• Just £6.99 a month

Here's what a teacher thought of this essay

3 star(s)

Summary
A generally accurate account of some methods of judges avoiding precedent. However more could be made of the 1966 Practice Statement and the powers of the Court of Appeal. There is one advantage discussed.
Rating: ***

Marked by teacher Nick Price 06/06/2013

Not the one? Search for your essay title...
  • Join over 1.2 million students every month
  • Accelerate your learning by 29%
  • Unlimited access from just £6.99 per month

See related essaysSee related essays

Related AS and A Level Sources of Law essays

  1. Marked by a teacher

    Common Law and Equity

    5 star(s)

    In total there are 20 maxims, but the four main ones are: 1. one who comes to equity must come with clean hands; an example of this type of case is D&C Builders v.

  2. Marked by a teacher

    the english legal system unit1 assignment4

    4 star(s)

    where it was held that this immunity did not extend to work outside court e.g. preparation, advice. This has now changed, however, and the House of Lords abolished advocates immunity from negligence, as illustrated in (Arthur J.S. Hall & Co.

  1. Marked by a teacher

    AS LAW -JUDICIAL PRECEDENT

    4 star(s)

    They can come from 1) Courts lower in the hierarchy e.g. R v R (1991) In this case the law lords followed the same reasoning as the Court of Appeal in deciding that a man could be guilty of raping his wife. 1) Privy Council decisions.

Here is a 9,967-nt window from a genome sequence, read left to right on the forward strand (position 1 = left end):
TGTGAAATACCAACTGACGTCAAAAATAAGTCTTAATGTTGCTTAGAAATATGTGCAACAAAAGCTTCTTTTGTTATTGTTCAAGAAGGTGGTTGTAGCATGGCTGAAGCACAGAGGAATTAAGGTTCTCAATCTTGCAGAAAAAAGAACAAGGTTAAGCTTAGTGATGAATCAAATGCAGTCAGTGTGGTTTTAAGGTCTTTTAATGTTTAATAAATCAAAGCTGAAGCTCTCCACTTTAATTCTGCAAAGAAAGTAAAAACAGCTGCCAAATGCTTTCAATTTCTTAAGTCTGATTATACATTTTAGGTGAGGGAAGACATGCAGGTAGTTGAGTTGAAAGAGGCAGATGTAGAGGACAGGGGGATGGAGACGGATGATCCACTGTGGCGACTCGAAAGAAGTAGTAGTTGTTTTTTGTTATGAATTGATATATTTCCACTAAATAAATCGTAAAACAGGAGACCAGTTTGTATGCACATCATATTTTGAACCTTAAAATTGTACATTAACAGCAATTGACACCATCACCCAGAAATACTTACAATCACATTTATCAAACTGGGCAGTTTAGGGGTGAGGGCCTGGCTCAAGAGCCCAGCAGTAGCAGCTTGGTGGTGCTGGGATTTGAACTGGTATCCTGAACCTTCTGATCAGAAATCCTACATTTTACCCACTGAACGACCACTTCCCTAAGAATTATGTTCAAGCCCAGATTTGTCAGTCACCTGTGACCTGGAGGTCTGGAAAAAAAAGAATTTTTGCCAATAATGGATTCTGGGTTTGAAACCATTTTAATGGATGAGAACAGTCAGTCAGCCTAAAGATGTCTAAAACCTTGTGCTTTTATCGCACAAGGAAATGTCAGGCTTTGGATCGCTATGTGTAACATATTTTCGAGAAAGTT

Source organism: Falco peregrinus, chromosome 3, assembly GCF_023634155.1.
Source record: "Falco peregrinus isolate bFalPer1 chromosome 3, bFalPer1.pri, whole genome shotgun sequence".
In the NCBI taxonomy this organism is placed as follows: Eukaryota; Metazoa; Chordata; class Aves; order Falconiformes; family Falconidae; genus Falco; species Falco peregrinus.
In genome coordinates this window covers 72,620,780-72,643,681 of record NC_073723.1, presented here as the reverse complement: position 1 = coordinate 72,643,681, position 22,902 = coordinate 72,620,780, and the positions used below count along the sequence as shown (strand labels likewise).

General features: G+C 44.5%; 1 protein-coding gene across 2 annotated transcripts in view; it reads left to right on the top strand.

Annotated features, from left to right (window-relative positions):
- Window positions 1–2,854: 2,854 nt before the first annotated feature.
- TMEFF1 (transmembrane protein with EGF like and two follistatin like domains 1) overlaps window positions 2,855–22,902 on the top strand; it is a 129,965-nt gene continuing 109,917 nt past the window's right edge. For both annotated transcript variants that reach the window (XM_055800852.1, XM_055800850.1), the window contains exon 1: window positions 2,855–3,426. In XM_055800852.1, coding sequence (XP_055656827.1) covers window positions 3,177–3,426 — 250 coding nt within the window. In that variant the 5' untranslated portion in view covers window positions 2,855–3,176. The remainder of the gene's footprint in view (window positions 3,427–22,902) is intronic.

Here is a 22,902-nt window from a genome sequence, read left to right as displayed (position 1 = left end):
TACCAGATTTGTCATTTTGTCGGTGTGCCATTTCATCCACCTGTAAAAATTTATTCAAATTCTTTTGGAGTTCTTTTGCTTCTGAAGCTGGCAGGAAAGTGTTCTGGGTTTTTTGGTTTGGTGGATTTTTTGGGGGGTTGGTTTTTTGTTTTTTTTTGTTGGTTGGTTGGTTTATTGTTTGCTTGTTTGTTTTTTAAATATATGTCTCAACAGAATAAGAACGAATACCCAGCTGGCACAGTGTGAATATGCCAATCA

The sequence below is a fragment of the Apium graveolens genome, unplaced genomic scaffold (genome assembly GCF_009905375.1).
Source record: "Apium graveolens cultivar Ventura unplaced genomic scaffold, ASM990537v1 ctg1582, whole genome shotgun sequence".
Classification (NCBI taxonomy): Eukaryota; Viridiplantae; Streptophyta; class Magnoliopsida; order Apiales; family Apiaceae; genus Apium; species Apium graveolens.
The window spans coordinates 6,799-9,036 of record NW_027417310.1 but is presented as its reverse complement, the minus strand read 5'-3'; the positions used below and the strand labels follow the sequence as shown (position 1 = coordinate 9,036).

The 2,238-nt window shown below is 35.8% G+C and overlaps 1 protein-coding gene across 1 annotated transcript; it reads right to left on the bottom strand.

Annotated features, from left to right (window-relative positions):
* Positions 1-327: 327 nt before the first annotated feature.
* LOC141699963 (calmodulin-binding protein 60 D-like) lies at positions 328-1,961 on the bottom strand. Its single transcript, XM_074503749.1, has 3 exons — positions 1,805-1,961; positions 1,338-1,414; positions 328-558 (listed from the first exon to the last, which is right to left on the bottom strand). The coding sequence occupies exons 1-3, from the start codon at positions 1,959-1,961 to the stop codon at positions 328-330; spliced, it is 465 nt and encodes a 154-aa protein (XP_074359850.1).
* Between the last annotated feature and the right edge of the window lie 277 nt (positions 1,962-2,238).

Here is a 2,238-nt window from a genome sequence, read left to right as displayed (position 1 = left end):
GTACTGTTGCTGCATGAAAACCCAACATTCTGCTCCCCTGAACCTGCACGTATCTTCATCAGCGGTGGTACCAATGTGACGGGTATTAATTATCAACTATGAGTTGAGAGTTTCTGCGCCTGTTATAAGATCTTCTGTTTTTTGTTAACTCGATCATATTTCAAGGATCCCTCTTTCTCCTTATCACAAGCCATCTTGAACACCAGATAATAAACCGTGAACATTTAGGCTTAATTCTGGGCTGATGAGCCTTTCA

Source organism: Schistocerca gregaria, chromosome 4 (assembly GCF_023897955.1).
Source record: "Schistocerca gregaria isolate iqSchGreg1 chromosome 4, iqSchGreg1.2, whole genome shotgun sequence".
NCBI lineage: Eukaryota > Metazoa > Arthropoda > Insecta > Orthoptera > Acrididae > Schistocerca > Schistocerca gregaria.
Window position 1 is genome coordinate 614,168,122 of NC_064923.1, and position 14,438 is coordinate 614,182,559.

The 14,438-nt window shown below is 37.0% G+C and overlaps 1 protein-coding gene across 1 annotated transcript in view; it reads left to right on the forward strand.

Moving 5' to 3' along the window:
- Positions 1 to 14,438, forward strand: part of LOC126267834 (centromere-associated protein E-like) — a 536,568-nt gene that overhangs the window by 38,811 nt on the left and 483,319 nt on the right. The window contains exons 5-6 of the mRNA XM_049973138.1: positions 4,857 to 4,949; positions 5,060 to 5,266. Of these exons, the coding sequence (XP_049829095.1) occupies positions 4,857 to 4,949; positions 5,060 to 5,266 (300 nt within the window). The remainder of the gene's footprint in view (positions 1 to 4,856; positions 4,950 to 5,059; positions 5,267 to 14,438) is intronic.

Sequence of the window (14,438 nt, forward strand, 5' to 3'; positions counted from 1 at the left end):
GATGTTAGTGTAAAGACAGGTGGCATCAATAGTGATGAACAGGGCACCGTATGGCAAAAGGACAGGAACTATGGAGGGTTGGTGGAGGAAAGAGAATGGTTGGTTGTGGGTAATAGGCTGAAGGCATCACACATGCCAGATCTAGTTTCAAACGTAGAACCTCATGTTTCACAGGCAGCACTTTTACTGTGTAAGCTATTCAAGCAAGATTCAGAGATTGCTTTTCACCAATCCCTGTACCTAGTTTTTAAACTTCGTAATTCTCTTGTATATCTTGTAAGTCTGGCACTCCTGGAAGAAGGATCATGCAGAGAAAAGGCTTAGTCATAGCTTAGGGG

2. Customer Service Legislation

    also granted to UK consumers following this EU base set of regulations: * Consumers will be entitled to their legal rights wherever they buy goods within the EU.

  1. Free essay

    How effective are domestic and international legal measures in dealing with human trafficking?

    The vast resources needed to ensure that the officers are able to properly enforce anti-trafficking laws are limited or unavailable in most states. However, one of the goals of the UN is to help build awareness of the issue and provide technical assistance.

  2. Judicial Precedent

    The Court of Appeal has two divisions, the civil division and the criminal division. It binds all the lower courts and is usually bound by its own previous decisions. Within the civil division it can take advantage of any of the circumstances laid down in Young v Bristol Aeroplane where

  1. Why was the Apprenticeship system brought to an end in 1838 in the British ...

    They became the sole administrators in minor disputes between employers and apprentices. Whilst the concept of the stipendiary magistracy was sensible and uncomplicated, in practise it did not work as it was supposed to. The British government was responsible for the mismanagement of the system and for a callous and niggardly treatment of the magistrates.

  2. The Nature of Law in Society

    Criminal laws are passed in order to ensure that every citizen knows the boundaries of acceptable conduct. For example it is a crime to break into a home because the act not only violates the privacy and safety of the home's occupants but it also shatters the collective sense that we are secure in our own homes.

  • Over 160,000 pieces
    of student written work
  • Annotated by
    experienced teachers
  • Ideas and feedback to
    improve your own work